And sometimes you stepped forth to mend
In the way that you knew best,
A not-faery godmother with a magic wand
Made of gold, and sometimes you simply
Raised an eyebrow and a scorching word.
You’d earned the freedom and the right
To do as you pleased, when you pleased,
And no longer needed to prove
Anything to anyone, Lady Putztoefel.

May we all remember that courage,
All the way to the bitter end,
Which you chose, thoughtfully
And with careful consideration,
Leaving little to chance or fate.
You were an iron anchor of belief,
And you would have died for all
You believed in, passionately.
Yours was a belief as strong
As that of a woman who could sit
With her beloved for a thousand years,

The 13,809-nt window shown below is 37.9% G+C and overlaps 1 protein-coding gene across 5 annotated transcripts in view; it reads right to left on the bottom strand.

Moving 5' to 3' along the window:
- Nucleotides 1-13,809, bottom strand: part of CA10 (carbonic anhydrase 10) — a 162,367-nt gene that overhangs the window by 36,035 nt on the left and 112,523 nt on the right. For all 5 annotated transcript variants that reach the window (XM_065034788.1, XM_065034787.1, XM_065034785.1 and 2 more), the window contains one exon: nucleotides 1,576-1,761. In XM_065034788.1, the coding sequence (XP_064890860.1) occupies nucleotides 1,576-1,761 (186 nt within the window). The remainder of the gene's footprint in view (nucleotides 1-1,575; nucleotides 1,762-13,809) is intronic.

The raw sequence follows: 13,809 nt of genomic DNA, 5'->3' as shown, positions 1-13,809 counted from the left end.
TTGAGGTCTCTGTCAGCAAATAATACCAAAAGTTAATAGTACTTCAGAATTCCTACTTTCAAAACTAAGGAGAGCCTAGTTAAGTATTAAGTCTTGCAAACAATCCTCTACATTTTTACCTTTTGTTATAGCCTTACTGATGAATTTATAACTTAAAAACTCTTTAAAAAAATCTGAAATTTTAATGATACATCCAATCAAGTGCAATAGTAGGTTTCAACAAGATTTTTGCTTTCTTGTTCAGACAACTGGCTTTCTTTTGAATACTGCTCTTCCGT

Watch his torment, and never think
Of leaving that dark, dank cave.

May we all remember that courage
When we are pelted with public opinion,
Like an iron bowl that can withstand
A thousand years of dripping venom.
May we remember how little you allowed
The cries of fools to sway your decisions,
And may we be inspired to hold our lines
And quietly honor what it is ours to honor
In spite of all the noises of the world.


About ganglerisgrove